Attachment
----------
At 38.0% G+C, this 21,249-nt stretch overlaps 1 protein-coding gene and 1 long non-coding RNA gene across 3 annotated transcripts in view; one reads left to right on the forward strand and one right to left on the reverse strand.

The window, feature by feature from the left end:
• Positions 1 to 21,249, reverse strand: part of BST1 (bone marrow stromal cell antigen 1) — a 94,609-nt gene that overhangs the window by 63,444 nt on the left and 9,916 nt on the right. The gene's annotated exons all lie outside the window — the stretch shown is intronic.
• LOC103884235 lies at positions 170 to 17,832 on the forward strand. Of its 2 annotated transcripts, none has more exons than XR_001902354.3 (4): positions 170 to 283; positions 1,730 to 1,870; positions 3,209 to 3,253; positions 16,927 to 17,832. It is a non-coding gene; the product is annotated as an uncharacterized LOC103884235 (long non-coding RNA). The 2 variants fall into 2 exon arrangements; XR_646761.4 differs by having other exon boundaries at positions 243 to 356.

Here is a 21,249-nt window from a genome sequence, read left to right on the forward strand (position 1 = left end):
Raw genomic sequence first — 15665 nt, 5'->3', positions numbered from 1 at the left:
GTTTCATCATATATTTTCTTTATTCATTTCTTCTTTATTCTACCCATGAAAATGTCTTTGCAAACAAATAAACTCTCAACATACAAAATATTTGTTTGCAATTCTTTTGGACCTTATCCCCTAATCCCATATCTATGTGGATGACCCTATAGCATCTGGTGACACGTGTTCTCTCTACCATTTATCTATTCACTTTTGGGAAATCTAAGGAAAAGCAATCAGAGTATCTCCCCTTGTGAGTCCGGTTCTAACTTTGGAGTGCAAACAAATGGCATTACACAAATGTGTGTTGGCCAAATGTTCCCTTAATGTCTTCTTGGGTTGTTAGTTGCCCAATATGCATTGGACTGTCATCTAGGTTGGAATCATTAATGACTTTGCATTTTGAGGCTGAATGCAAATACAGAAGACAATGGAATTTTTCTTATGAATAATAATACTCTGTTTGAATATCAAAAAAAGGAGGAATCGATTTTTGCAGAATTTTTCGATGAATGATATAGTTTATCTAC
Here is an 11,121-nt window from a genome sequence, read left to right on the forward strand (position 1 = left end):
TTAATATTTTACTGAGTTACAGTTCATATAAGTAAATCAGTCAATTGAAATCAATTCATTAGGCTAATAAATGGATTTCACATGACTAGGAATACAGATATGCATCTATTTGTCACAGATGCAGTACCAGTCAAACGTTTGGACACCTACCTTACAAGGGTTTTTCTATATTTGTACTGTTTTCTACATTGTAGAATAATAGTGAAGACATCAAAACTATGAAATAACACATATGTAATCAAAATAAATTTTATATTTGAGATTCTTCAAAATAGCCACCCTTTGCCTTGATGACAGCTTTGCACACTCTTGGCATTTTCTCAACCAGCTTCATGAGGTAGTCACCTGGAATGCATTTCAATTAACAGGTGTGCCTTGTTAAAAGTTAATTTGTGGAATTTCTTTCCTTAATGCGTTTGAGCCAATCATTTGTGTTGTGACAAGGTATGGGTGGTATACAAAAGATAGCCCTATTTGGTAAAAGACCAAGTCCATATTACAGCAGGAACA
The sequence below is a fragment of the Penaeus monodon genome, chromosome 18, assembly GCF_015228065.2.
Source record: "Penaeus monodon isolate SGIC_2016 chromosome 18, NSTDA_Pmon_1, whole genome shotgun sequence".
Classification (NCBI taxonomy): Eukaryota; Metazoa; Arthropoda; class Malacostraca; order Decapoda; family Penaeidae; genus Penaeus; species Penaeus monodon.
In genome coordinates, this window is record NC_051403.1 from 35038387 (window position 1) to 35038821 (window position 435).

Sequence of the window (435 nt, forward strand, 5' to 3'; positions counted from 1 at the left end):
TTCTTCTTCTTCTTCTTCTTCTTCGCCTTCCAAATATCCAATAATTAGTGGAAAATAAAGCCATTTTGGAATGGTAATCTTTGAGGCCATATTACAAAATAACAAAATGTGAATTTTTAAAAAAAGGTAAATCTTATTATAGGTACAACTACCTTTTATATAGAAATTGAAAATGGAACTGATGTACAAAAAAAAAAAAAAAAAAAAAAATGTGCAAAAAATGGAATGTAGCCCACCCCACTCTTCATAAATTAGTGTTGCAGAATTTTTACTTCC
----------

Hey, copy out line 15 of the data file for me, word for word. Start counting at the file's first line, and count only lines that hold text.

TTCTTCTTCTTCTTCTTCTTCTTCGCCTTCCAAATATCCAATAATTAGTGGAAAATAAAGCCATTTTGGAATGGTAATCTTTGAGGCCATATTACAAAATAACAAAATGTGAATTTTTAAAAAAAGGTAAATCTTATTATAGGTACAACTACCTTTTATATAGAAATTGAAAATGGAACTGATGTACAAAAAAAAAAAAAAAAAAAAAAATGTGCAAAAAATGGAATGTAGCCCACCCCACTCTTCATAAATTAGTGTTGCAGAATTTTTACTTCC